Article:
I did it again. Our oldest son brought home his spelling test and he had gotten a 100%. “You are SMART!!!” I said. I always say this when our kids bring home good grades or figure out a hard puzzle. “You are the smartest kid I know”… OR “Wow! Mr. Smartie Pants- you are so very smart!” … you know, all of those things that moms say to build up their kids. I need to stop telling him he is smart.
The problem with saying “You are smart!”? I’m really NOT building them up – I am setting them up to fail. What happens when he brings home a C or a D? Is he no longer smart? In his eyes, he will see this. He will see failure. I certainly will not, but he will. He will see disappointment. He will see himself as being less than smart. He will become anxious about it, worry about it, feel the need to be perfect.
Instead, we can stop telling him he is smart and started saying “You worked so hard!” This will ALWAYS be true, if he works hard. The harder that he works, the better his grades will be. The more that our kids study, the more they will know at test time. We were unknowingly teaching our kids that things like being smart or kind are just a trait that didn’t have to be worked towards. They started thinking that being smart was something that one child was given over another.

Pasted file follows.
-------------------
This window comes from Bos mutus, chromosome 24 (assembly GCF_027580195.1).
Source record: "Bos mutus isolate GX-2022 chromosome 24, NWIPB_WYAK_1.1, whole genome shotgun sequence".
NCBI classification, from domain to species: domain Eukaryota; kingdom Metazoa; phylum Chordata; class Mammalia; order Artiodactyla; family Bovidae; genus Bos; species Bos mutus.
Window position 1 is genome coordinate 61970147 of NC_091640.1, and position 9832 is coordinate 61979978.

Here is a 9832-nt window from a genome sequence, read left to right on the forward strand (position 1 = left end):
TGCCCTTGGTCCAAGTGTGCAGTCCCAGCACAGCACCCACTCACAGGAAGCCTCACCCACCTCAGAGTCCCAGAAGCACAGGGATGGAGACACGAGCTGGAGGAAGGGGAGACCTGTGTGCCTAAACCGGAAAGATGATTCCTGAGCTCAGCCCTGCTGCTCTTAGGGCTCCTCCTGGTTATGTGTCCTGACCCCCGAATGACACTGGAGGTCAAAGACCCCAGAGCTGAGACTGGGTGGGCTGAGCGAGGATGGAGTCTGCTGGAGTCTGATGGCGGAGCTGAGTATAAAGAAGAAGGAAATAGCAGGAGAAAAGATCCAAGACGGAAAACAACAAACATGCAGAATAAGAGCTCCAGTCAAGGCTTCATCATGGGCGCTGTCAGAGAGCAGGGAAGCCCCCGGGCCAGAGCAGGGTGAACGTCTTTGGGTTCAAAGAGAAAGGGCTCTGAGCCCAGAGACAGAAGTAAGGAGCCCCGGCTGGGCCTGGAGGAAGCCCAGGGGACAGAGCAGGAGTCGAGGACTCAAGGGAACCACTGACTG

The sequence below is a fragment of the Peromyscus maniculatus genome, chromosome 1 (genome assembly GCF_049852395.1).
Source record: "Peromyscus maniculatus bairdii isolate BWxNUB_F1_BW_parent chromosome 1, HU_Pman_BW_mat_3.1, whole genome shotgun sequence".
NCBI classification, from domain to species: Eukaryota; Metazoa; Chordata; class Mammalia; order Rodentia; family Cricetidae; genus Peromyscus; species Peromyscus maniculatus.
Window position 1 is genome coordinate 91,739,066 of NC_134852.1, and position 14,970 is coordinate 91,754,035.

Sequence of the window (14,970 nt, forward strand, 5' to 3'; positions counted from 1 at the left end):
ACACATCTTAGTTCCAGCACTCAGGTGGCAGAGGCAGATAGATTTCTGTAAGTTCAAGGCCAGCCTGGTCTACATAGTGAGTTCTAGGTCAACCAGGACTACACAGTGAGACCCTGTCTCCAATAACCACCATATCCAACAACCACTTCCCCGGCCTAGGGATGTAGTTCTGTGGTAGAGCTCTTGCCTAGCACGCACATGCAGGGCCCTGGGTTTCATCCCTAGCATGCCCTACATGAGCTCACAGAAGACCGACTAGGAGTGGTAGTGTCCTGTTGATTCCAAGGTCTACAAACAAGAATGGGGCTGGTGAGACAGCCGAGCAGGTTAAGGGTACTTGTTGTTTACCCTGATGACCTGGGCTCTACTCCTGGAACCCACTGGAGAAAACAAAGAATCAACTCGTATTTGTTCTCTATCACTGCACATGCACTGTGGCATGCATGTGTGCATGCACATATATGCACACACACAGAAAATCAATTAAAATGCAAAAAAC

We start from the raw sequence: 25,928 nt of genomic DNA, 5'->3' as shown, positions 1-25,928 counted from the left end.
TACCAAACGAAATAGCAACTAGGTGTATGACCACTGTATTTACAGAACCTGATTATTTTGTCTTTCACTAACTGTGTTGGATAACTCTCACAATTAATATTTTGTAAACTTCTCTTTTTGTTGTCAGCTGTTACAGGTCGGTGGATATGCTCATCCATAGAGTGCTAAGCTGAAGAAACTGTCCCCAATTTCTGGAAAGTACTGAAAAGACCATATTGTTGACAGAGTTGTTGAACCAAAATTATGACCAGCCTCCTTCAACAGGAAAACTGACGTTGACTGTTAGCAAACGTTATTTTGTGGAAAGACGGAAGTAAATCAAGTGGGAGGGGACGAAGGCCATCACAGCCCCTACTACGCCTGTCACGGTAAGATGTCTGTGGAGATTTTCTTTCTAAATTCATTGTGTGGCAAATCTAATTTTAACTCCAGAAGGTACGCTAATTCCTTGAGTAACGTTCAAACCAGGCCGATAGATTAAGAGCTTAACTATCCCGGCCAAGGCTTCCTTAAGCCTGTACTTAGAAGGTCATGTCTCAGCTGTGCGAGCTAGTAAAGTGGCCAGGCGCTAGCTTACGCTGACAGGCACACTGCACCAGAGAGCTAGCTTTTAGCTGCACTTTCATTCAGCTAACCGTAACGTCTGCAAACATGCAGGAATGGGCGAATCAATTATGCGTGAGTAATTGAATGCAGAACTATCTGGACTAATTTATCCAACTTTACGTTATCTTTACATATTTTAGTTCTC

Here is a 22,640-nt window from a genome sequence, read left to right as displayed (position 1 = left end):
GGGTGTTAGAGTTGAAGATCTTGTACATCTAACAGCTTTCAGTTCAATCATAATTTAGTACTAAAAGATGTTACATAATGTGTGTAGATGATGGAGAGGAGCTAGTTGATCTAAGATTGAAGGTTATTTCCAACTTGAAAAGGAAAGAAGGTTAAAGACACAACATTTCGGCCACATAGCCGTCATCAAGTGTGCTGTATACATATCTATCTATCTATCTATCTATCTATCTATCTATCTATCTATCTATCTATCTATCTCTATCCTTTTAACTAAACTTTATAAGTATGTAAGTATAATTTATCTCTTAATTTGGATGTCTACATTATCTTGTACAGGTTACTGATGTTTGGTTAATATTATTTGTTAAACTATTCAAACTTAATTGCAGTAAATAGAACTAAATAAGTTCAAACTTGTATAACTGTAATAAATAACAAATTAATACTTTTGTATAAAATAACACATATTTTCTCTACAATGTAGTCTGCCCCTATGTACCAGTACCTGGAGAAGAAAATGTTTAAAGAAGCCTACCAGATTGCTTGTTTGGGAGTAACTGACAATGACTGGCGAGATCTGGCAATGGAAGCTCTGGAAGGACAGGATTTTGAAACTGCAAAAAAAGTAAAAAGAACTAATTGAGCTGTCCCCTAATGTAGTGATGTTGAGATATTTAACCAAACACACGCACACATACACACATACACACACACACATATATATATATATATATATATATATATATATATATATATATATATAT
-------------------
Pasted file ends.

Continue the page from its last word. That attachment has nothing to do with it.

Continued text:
We say things like “He’s the funny one of the bunch” or “He’s the brains of the family” or “He is the athletic one” and we give them roles to fall into. What happens when no one laughs at their joke or they don’t get an A on that test? What if they lose that point for the team? They feel like they’ve failed in their own role. If, instead, we say “That joke was hilarious” or “You really studied for that test, didn’t you?” or “Look how well you did at the game since you went to every practice this week!” … the outcome is up to how much they worked, not what they were ‘born’ into.
This means that no matter how much they study, how hard they work or how much they practice, they think that it just goes to those born with this skill, which means that they will just stop trying. Let them know that it is the effort that is paying off.
Give praise to their choices, not their personality. Teach them that they have the ability to be whatever they want to be: nice, funny, smart.
We need to start realizing that our words matter. Our words have the capability or building our kids up or tearing them down daily.
Our words become their inner voice. read more on that here…
If you liked this post, I want to encourage you to sign up for my e-mails. I will e-mail you with encouraging tips & posts at least once a week (oh- and I’ll send you my free book: 7 Simple Hacks for Mom)